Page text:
Walking confidently in her wedges to stage right in the Gusman Concert Hall, senior Tori Tullier was ready to sit down at the piano and perform her song “Little Bit of Home” for the audience at the Bruce Hornsby Songwriting Competition, part of Festival Miami, on Oct. 27.
“When she started playing, I got tears in my eyes,” said senior Meghan Gunning, a fellow Frost School of Music student. “It was just really cool to see my best friend up there doing what she loves.”
Singing second to last out of the 12 performers, Tullier waited at the side of the theater with her fellow competitors to hear the results. The contest was judged by songwriters Bruce Hornby, Lamont Dozier and music industry executive Chris Palmer, and a portion of the final score was determined by an audience text message vote.
Fortunately for her, 10 was her lucky number that night. Tullier won first place in the songwriting competition, granting her the opportunity to open for the Dozier concert the following night.
“I honestly wasn’t even nervous because I didn’t think I had a shot at winning,” Tullier said. “Once they called my name it kind of took me a second to stand up and think ‘Oh I am supposed to go on stage now.’ However once I got up there, I just couldn’t stop smiling.”
Tullier was just one of more than 60 students that entered the annual competition run by Category 5 Music Publishing. Her composition entry, “Little Bit of Home,” was written this past summer, when she was an A&R intern for Warner Music Nashville in Tennessee.
“Her song was a mix between country and pop,” audience member Jessica Weiss said. “It sounded like something that should already be on the radio.”
“It’s about going home to Maryland,” Tullier said. “And kind of missing some of those summers that I had in high school when life was more carefree. It was important for me to touch on every aspect, such as the smell of salt in the Chesapeake Bay and also bushels of blue crabs; both of those images immediately bring me back to Annapolis.”
Here at UM, Tullier is honing her songwriting skills as a media writing and productions major in the Frost School of Music. This major involves a combination of songwriting as well as writing music for more commercial genres, like advertising and film scores.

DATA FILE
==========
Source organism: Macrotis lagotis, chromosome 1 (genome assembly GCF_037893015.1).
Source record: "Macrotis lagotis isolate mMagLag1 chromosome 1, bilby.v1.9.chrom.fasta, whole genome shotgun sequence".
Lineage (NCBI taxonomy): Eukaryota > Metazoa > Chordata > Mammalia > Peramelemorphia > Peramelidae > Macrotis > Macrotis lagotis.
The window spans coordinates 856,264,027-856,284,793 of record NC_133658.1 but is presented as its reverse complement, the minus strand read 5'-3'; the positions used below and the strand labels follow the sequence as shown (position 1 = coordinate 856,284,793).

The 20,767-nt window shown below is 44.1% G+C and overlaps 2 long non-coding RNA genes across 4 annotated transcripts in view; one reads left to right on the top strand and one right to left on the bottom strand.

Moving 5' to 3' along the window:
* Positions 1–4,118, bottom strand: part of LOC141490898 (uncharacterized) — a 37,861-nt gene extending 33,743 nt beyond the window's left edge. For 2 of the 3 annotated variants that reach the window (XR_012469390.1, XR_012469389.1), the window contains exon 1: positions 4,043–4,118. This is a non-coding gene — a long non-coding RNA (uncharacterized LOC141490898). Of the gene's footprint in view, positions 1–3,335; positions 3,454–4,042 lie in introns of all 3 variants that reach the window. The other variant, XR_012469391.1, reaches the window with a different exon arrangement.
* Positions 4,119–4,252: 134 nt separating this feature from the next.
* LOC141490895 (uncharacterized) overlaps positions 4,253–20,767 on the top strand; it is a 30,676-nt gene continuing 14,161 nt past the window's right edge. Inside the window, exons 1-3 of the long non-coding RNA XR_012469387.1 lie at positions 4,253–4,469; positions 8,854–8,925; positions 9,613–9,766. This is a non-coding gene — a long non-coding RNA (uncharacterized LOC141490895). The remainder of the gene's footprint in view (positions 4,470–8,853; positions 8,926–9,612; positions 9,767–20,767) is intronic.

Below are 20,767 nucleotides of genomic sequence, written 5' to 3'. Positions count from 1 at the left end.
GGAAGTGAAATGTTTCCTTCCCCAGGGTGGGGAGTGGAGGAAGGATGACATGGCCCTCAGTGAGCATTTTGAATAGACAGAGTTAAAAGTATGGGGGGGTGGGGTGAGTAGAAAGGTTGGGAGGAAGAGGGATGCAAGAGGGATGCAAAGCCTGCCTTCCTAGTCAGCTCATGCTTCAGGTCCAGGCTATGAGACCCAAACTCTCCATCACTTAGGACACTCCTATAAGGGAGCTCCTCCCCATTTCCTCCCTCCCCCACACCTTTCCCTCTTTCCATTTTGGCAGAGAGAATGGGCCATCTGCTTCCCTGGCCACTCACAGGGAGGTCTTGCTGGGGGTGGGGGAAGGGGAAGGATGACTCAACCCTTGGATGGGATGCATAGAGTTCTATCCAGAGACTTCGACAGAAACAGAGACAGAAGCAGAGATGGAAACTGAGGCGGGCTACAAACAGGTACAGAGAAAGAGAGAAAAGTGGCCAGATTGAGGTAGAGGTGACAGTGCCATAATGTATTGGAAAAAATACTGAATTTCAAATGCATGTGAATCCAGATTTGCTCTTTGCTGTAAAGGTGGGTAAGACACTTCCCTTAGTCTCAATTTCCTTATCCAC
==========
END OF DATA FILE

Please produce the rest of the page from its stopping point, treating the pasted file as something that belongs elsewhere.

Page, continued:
Some of her influences include Carole King, James Taylor and Simon & Garfunkel. This past summer she also became enamored with country musicians Alison Krauss & Union Station.
According to her good friend and fellow contestant Ben Goldsmith, one of Tullier’s strongest songwriting qualities is her ability to write great hooks, both melodically and lyrically, that can easily get stuck in a listener’s head.
“Her lyrics are very visual,” Goldsmith said. “I often feel like I am seeing a music video in my head while Tori is playing. Her lyrics have an incredible amount of detail pertaining to the senses, so the listener truly feels like they actually experiencing what the song is about.”
Tullier has been busy this year composing songs for “Lanza” a musical in collaboration by the Frost Music School and veteran music producer Phil Ramone that chronicles Mario Lanza’s life. She has also been performing at showcases, including one earlier this semester at the Wesley Coffee House, an event on campus.
“There is nothing I love more than the feeling of writing a song that you know is the best one yet,” Tullier said. “Something that is important to remember about being a songwriter is that you are the communicator; you have to write and be the voice for the people who can’t…in my opinion there is no greater satisfaction.”
Nancy Oben may be contacted at firstname.lastname@example.org.